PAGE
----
Go high atop the George Washington Bridge as it's restored

For a lot of us, a morning trek across the George Washington Bridge isn’t exactly an exciting day.

But this isn’t a typical daily grind.

FOX 5 was given rare access to the GWB, joined by the team at the Port Authority that oversees it, for a one-of-a-kind look at the “Restoring the George” project. It’s a roughly $2 billion, ten-year program consisting of eleven major projects. The goal is to rehabilitate essentially the entire structure.

The Port Authority says they’re making extra efforts to make sure you don’t notice it.

“The engineering challenge is to mitigate interference with the traveling public,” says GWB General Manager Ken Sagrestano. “It's like performing open-heart surgery on a marathon runner while he's in the middle of the marathon.”

The cornerstone project of Restoring the George is replacing all 592 suspender ropes. They’re the vertical cables attached to the two horizontal barrels that span the bridge. The suspender ropes – which are still the originals from when the bridge was built – hold up the roadway.

Port Authority Executive Director Rick Cotton says Restoring the George is at the top of PANYNJ’s agenda.

“This bridge was built 89 years ago. So keeping it operational and looking forward to the next 100 years – this is a major project.”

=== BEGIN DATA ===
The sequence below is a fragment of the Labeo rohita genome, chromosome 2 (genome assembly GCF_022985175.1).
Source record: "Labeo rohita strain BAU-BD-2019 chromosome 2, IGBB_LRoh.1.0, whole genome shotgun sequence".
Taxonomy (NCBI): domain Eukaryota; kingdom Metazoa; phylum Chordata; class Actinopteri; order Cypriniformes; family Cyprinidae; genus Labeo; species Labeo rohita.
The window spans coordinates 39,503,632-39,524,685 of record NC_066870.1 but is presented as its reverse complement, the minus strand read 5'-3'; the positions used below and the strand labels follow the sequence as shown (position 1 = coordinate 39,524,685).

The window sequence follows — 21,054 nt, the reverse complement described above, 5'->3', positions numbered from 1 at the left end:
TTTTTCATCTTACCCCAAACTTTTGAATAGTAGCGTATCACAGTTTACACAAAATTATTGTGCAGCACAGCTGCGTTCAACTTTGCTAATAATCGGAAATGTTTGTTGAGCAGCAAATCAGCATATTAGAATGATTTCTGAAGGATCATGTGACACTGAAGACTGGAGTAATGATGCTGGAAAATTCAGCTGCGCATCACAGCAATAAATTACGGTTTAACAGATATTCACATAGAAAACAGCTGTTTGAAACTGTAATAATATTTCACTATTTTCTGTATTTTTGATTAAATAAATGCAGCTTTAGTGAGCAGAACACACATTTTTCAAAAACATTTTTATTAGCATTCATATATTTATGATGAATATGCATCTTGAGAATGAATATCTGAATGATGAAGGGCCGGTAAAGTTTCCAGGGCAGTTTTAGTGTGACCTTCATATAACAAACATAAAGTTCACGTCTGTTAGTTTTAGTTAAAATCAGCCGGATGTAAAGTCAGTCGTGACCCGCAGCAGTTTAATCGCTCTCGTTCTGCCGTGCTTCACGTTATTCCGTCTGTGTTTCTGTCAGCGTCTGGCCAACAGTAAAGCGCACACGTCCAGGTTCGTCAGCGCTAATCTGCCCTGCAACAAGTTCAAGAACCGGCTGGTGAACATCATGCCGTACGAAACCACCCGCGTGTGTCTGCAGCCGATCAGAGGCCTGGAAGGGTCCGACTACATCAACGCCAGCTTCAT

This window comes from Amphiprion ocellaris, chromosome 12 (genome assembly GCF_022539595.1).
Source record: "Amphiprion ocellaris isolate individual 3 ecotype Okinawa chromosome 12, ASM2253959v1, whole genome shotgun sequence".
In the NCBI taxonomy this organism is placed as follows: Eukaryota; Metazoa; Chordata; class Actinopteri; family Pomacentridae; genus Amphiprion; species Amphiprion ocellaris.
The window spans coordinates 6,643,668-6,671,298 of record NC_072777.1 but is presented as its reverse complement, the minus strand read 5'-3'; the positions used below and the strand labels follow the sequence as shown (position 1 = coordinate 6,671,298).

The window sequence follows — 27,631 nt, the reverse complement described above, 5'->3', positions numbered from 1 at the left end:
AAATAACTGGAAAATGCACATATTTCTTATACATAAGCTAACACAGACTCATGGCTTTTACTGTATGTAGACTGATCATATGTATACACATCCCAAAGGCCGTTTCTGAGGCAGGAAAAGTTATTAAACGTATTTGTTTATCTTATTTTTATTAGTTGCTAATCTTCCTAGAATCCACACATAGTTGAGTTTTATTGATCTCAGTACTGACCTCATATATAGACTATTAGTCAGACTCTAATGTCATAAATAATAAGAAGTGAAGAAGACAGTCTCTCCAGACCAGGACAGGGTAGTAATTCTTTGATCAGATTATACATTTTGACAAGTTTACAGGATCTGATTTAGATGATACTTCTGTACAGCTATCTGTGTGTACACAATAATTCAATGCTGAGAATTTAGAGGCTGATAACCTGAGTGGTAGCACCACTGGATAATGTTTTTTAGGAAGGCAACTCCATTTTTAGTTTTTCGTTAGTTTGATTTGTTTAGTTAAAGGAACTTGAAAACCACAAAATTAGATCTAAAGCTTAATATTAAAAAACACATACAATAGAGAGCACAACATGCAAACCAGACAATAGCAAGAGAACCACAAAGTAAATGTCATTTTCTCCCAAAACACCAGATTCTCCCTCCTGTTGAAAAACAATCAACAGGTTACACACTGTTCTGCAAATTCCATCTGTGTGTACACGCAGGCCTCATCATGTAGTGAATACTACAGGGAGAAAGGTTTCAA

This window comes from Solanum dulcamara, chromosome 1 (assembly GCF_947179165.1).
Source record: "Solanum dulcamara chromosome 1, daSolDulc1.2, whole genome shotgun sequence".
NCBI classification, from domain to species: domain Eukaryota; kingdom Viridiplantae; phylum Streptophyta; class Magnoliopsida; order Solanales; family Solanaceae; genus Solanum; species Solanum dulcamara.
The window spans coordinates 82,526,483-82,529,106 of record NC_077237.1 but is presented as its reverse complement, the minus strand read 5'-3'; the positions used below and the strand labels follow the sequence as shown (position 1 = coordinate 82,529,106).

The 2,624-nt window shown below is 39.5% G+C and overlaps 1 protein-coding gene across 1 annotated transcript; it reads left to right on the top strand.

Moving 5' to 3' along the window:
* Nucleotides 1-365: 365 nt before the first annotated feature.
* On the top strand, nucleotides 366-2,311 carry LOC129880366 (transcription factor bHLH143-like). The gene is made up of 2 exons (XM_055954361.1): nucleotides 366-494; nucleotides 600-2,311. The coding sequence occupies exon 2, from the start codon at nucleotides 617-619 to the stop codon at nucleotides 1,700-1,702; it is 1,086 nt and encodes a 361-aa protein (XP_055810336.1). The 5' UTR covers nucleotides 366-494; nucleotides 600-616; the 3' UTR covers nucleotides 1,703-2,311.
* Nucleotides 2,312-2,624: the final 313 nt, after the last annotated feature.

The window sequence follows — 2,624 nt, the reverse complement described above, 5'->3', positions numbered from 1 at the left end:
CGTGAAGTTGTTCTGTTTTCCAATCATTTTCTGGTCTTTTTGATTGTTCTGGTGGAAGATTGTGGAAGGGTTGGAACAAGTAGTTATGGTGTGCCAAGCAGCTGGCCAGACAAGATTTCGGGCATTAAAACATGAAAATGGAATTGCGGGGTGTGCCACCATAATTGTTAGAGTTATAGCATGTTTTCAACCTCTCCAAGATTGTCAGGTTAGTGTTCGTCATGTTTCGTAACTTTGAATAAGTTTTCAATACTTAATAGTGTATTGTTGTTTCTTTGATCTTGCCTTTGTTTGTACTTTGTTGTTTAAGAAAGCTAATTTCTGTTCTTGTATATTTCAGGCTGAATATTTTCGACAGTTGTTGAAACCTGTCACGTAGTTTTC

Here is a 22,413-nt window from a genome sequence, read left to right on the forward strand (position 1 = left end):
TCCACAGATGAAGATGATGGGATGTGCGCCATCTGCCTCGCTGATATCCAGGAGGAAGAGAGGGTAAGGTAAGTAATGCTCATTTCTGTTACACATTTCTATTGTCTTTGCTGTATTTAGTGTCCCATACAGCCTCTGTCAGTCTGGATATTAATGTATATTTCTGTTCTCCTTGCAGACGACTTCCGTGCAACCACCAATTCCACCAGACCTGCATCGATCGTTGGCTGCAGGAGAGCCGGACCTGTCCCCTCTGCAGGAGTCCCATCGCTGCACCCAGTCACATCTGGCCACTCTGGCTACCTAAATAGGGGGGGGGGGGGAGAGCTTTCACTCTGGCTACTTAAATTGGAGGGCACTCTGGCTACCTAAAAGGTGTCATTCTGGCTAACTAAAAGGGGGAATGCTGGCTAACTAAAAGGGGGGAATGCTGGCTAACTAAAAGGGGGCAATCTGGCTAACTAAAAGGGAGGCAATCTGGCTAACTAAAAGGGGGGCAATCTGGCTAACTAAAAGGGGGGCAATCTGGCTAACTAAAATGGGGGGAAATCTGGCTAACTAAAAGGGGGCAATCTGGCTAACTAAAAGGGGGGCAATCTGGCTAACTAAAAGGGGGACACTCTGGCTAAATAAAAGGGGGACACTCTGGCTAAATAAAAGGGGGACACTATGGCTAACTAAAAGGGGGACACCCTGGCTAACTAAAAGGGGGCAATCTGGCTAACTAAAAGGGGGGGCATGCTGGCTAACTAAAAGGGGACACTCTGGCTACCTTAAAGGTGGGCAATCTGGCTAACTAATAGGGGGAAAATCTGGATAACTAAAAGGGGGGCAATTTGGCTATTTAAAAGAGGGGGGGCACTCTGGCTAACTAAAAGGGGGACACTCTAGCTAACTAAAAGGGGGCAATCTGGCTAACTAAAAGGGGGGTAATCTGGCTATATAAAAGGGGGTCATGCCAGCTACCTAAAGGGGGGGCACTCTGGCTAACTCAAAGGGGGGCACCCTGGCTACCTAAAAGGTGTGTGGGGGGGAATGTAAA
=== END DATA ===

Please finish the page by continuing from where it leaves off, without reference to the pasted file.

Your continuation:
Two elevator rides, a walk through the horseshoe room, a couple of ladders and a small hatch later, and we’ve summited the GWB.

We’re standing 600 feet above the water and 200 above the roadway on a crystal clear day with crystal clear views in every direction.

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Atop what amounts to a 60 story building in the middle of the Hudson, you get a sense of the size and scope of both the bridge itself and the massive construction project they’re undertaking.

Cotton calls it “extraordinary,” and “an iconic piece of transportation infrastructure on which the entire region depends.

And with the bridge’s iconic states, comes the question of security,

Cotton, not giving specific details, but telling us, “Both using technology, looking at hardening every aspect of the bridge where it’s necessary, security cameras, and much other technology which is designed to identify bad actors trying to do bad things have been installed both in the past and as part of the Restore the George.”

Next year the GWB will celebrate its 90th birthday. When it opened in 1931 it was a modern engineering marvel - twice as long as any previous suspension bridge of the time. Then-New York Governor Franklin D. Roosevelt was on the hand for the opening.

“The engineering challenge is to mitigate interference with the traveling public,” says GWB General Manager Ken Sagrestano. “It's like performing open-heart surgery on a marathon runner while he's in the middle of the marathon.”

And even on the first day, the bridge was busy. During its first full year, 5.5 million vehicles cross the bridge. In 2019, that number was nearly 104 million.

The fare at the time: .50 cents in each direction.

“The tolls are a big part, but they’re not a majority part in terms of what supports the bridge. The fact is the Port Authority makes every effort not to raise fares and tolls. Two-thirds of the revenue that the Port Authority gets and two-thirds of what supports the bridge comes from our commercial customers.”

Sadly, Restoring the George won’t restore those .50 cent fares.

However, at the end of all of this, the Port Authority says drivers, walkers and bikers will get peace of mind and better access.